You may be surprised by how much you can save by getting an unlimited minute plan or by switching carriers. Smartphone users are overpaying an average of $10–20 per month according to the studies, and if you have several smartphones in your household, it’s even more. That’s $200–500 a year.

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What you could buy: That extra $200 could buy a nice shiny new device or something really cool, like an activity tracker or GPS watch.

6. Keep your hands off the merchandise.

According to a Harris Interactive Poll, the average American spends $200 a month on impulse buys, the biggest offenders being clothes and shoes, toys, technology and checkout counter items. These frivolous purchases are most often triggered by sales, discounts, pacifying children’s wants and convenient placement by retailers. If it’s on sale, but you didn’t need it, then did it really save you anything?

Shopping online can help avoid checkout line temptation, but the instant gratification can cost you even more. The lesson? Stick to your list, wait until the next trip, or impose a 24–hour waiting period. Ask yourself if the $2400 a year is truly worth the payoff.

What you could buy: Instead of shoes you don’t need, another cute sweater, yet another device to add to your collection, more toys to clean around or junk food that adds pounds, perhaps you’d rather buy a comfy new mattress, a new kitchen table, or a terrific stereo. Or you could pay off the credit card bill for last year’s impulse buys.

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7. A dollar and a dream.

We are lottery-hungry here in America, more so than any other country in the world. And while the average American spends about $200 a year on lottery tickets, $4 per week, the poorest Americans spend nearly $12 a week, totaling more than $600 yearly. Since your odds of winning the lottery are somewhere between 175,000,000 and 200,000,000 to 1, it really is a terrible waste of money. In fact, your odds of being struck by lightning, having identical quadruplets, or being killed by a flesh eating bacteria are more likely.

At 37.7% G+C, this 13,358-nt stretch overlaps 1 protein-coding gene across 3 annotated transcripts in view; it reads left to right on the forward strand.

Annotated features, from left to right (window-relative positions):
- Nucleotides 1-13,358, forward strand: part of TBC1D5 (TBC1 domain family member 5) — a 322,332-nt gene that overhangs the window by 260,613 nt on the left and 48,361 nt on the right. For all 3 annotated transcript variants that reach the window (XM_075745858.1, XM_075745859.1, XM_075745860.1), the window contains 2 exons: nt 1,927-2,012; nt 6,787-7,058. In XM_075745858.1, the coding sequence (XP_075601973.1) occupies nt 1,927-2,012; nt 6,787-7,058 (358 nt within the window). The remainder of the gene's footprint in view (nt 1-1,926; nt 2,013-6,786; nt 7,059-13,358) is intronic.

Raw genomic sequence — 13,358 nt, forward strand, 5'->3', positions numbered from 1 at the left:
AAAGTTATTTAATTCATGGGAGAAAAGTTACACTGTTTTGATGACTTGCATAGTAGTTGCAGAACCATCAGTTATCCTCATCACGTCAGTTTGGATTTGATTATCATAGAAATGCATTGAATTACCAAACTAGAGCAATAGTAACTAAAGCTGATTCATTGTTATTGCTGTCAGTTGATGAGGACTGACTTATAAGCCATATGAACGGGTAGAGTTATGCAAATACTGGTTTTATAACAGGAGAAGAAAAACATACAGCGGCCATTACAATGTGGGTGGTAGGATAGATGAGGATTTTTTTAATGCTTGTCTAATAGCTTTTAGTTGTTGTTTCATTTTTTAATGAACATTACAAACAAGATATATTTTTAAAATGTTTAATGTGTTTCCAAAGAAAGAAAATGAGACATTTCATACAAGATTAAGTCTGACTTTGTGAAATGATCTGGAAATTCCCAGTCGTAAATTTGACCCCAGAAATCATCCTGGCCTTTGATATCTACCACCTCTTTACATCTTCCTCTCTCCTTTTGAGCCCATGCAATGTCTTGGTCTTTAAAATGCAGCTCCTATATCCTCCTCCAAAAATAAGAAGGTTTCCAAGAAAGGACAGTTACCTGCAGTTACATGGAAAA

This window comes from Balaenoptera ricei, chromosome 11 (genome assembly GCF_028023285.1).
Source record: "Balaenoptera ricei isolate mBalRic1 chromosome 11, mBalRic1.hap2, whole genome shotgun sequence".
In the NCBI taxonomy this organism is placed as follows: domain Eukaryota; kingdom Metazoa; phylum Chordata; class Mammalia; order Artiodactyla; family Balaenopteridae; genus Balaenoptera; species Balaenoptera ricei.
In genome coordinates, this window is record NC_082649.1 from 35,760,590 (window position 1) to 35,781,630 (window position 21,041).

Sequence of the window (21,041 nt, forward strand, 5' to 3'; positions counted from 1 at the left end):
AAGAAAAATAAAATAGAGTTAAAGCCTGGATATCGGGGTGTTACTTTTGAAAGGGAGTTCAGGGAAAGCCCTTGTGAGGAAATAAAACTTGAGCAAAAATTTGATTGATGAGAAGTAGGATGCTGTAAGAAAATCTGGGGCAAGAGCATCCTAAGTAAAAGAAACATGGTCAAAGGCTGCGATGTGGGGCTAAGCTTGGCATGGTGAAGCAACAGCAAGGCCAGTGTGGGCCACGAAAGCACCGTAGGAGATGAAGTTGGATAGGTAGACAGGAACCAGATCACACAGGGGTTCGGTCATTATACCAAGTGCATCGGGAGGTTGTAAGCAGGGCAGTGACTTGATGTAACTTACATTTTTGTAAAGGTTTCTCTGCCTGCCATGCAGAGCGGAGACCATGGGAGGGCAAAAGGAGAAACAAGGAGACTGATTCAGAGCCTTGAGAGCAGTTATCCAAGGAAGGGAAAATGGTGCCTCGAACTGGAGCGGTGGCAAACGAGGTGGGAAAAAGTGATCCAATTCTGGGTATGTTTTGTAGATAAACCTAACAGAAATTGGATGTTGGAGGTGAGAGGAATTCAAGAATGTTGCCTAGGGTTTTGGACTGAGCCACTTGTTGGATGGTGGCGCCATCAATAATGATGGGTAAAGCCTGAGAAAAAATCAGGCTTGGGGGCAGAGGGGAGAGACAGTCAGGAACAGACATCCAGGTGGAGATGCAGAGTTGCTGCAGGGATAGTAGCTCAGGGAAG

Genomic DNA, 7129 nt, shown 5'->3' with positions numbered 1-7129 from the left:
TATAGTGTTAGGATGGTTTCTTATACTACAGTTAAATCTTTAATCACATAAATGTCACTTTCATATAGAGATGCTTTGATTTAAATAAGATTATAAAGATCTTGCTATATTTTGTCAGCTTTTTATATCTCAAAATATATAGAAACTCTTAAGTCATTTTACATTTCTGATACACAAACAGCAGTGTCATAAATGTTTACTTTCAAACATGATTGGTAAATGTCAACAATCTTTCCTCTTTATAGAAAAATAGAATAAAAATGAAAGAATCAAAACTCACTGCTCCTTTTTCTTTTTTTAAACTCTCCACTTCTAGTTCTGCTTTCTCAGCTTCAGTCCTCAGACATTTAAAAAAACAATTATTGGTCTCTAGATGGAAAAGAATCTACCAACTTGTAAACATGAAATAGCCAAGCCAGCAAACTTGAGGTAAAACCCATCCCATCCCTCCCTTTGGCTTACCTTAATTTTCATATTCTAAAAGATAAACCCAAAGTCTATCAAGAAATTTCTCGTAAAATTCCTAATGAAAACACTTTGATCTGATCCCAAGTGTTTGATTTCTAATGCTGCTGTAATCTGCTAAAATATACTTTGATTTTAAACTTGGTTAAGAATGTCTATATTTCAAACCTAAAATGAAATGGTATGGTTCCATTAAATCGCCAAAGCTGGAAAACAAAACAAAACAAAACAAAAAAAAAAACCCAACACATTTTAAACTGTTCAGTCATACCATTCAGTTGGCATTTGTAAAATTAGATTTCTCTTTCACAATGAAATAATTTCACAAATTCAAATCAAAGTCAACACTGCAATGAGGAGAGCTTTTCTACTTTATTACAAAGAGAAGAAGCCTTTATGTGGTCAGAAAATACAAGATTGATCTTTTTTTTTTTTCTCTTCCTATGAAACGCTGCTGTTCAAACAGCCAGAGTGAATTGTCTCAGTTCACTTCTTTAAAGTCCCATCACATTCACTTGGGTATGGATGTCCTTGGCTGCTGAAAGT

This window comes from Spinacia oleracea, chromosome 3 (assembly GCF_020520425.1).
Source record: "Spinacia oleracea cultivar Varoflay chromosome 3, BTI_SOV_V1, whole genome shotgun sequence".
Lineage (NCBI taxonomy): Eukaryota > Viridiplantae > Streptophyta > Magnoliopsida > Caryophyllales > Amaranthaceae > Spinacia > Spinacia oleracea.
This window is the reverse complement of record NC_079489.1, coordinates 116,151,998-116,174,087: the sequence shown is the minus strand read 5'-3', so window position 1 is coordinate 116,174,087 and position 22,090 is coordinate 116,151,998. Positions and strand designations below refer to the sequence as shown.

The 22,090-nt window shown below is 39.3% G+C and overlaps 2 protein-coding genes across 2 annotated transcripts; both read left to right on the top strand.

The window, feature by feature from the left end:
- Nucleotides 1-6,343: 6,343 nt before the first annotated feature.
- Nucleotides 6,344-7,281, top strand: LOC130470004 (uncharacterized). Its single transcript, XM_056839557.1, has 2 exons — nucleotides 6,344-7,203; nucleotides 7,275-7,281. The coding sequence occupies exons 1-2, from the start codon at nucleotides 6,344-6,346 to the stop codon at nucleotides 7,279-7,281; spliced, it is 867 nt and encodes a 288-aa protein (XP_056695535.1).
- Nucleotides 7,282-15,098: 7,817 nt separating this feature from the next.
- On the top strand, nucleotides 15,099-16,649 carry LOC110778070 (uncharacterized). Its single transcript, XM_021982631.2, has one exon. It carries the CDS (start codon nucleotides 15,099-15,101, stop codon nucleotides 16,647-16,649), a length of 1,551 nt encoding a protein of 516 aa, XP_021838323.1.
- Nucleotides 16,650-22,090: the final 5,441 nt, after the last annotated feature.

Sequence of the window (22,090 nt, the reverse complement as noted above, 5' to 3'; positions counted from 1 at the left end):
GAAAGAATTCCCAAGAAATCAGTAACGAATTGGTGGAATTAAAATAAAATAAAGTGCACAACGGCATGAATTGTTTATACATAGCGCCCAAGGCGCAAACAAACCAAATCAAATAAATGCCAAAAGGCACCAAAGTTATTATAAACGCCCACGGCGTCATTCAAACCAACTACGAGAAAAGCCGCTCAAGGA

What you could buy: While $200 doesn’t buy much, it does buy some dinners out, a designer bag, a new suit, or a great dress.

8. Brown bag it.

A recent survey cited that 70% of American workers go out to lunch at least twice a week and spend an average of $10 a pop, coming in at around $1000 a year. And for those who go out every day, that number comes in at $2600 each year. I don’t know about you, but I’ll be brown bagging it.

What you could buy: With the money you’ll save by packing your lunch, you could buy a brand new refrigerator full of food. You could use the extra money to buy organic or if you prefer to invest it in yourself, take a professional development course or college course.

However your money is leaking out of your wallet each month, you might want to consider how else you could be spending it. At least be conscious of where your money is going. And something else to consider: if you reclaimed even $100 per month and invested it, even conservatively, you would accumulate nearly $40,000 over the next 20 years and that number would double each decade.

Featured photo credit: Money – Savings via flickr.com

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Published on September 17, 2018

How Being Smart With Your Money Leads to Financial Success

How Being Smart With Your Money Leads to Financial Success

Achieving financial success is not something that just happens. Maybe if you win the lottery or something, but for the average person like you or me, it comes from a series of small steps you take over a long period of time.